As early as 6 or 7, sculptor Peter Rujuwa was carving soapstone into animals in his village in Zimbabwe. He never thought it would lead to a career; because his father thought his art was disturbing to his schoolwork, he pursued accounting. He worked in administration and management for an insurance company before returning to art. But now, he sells his stone and wood sculptures at exhibitions and museums in Indiana, Illinois and Ohio.
As refugees from Zimbabwe, Rujuwa and his entire family moved to Indiana eight years ago. They left, he said, because of the oppressive political environment. “You just have to follow the leader blindly, which is not a part of me. I’m not a political person, but I like to be able to express my views.”
He and his wife, an administrative assistant for Indiana University, and children live on the Southside, and he works out of his home. He uses the stone he buys for sculpting as decorative rock in his backyard until he decides to work with it, using a basic chisel and mallet, sharp iron spikes, files, sandpaper and beeswax. The shape of the rock, he said, dictates what he will carve from it. “The medium must dictate what I’m going to carve eventually,” he explained. “It’s like looking at a cloud. The more you look at it, the more you see something. And as you cut the stone, the image can change into something even better.”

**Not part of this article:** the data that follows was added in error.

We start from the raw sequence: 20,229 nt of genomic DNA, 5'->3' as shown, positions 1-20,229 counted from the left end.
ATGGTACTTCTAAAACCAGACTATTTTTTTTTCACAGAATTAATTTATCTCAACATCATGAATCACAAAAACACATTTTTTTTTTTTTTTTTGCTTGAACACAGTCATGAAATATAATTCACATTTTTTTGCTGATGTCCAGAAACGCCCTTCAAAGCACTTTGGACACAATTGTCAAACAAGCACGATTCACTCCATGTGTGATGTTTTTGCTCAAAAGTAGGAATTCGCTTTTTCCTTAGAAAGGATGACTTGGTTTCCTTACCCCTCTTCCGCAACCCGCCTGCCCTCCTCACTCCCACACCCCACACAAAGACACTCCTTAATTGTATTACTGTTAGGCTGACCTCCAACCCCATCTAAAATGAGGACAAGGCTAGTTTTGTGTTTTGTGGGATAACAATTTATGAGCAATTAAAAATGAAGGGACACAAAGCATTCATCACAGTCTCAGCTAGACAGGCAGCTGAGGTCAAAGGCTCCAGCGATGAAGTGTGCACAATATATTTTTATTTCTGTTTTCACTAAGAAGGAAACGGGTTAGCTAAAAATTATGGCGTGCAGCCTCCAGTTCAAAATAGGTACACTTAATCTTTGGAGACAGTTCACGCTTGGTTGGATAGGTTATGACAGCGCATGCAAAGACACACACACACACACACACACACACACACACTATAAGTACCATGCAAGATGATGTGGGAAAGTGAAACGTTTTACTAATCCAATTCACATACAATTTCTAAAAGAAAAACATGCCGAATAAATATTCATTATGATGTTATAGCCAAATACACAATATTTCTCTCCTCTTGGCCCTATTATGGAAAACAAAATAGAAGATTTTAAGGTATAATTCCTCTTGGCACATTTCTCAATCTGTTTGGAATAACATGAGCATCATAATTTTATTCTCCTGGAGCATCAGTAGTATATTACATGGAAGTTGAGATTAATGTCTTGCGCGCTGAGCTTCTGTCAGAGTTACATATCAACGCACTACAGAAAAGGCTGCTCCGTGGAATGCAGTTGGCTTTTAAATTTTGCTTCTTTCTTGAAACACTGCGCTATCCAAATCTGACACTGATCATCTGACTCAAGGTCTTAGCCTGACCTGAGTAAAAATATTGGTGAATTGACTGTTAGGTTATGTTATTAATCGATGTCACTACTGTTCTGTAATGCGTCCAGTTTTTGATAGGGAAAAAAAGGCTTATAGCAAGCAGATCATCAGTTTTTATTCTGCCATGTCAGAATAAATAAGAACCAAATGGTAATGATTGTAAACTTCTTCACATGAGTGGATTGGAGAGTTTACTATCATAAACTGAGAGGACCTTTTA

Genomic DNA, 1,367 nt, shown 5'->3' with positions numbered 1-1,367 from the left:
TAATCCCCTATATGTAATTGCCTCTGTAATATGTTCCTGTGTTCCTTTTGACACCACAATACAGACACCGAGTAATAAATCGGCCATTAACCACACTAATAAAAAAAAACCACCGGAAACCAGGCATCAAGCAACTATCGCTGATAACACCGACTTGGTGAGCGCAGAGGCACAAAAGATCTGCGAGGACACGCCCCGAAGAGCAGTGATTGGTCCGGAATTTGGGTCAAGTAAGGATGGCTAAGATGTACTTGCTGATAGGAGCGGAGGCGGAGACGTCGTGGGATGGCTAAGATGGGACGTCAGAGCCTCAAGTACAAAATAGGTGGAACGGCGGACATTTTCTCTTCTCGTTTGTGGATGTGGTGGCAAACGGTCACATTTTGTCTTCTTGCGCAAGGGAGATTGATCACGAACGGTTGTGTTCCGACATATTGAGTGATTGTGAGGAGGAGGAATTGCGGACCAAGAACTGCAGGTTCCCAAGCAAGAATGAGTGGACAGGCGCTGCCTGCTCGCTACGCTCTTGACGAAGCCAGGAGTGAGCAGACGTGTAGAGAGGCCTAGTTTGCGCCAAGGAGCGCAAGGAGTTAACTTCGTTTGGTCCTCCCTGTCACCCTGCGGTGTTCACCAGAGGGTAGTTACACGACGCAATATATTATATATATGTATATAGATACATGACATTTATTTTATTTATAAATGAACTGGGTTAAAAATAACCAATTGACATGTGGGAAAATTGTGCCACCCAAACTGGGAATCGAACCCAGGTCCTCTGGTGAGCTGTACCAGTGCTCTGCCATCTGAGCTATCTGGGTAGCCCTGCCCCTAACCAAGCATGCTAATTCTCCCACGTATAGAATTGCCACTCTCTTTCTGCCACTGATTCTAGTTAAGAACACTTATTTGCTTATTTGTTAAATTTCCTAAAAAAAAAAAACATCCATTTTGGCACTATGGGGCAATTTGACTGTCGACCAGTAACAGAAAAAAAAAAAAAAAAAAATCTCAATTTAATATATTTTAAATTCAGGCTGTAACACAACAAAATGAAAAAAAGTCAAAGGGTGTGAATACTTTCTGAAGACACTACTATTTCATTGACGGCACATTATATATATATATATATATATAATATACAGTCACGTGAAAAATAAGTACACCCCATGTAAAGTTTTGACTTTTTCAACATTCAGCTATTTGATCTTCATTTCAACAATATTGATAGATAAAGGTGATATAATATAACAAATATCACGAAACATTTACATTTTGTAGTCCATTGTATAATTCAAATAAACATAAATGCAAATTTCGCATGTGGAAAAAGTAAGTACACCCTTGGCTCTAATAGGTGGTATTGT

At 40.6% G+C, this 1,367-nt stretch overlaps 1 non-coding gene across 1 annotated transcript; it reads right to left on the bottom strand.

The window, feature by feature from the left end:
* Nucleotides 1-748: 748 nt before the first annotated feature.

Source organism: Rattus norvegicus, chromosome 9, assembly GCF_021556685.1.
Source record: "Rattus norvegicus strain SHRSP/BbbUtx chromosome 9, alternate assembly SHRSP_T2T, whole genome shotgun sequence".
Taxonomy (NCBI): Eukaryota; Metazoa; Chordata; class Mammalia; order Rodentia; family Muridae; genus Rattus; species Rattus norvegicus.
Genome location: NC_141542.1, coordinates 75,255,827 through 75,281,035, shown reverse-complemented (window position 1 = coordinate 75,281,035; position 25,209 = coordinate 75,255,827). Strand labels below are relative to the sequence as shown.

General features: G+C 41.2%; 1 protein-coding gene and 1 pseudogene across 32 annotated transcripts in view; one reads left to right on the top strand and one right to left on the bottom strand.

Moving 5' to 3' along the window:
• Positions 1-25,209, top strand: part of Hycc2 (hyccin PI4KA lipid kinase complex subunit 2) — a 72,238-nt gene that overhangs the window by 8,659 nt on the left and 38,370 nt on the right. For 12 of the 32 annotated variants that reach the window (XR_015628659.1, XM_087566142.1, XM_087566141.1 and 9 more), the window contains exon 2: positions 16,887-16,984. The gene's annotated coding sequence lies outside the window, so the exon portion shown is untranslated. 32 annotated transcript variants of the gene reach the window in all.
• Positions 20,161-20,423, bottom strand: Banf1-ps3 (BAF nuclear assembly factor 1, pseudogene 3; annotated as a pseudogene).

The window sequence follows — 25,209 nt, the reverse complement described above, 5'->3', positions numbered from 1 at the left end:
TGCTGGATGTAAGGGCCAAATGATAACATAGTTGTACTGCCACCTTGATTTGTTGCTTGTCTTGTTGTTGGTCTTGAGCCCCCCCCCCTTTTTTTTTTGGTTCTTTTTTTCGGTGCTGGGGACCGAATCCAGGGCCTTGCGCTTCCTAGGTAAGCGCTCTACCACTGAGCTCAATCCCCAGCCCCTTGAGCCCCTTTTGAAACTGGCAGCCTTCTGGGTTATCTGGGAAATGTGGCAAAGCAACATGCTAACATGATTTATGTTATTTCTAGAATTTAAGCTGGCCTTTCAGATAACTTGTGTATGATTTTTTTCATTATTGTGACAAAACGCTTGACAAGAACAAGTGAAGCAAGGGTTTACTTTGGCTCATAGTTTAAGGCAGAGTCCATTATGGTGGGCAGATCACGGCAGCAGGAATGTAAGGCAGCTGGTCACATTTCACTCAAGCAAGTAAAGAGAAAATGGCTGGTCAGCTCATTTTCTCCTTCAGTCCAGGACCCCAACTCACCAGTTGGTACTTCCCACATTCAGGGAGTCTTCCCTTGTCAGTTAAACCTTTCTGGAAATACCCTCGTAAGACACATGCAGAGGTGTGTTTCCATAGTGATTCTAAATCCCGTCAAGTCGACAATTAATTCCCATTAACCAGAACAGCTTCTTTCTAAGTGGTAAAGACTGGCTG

He works on several pieces at once, occasionally abandoning one for a while before coming back to it. Forcing a piece, he said, is a mistake. He specializes in the themes of family unity, wildlife and love; currently, his unfinished projects include a stone fisherman and a lion and lioness on the hunt, carved from wood. Other than being taught to use a chisel, Rujuwa has never received any formal art lessons, and his first tools were homemade — chisels shaped, sharpened and cut from iron rods.
The education he did have came from informal gatherings around an established artist. His favorite, Mischek Chipunza, has had a great influence on his style and career. Rujuwa himself is open to mentoring aspiring sculptors; if someone is interested in learning the basics, he’s happy to help. The artist’s personal taste, he has found, has very little to do with what others want to buy. “There’s no rubbish in art; everything you do is good. The first ones to go (sell) were the ones I thought were the worst. Anyone can do sculpture if they want to, if they have the patience to start.”
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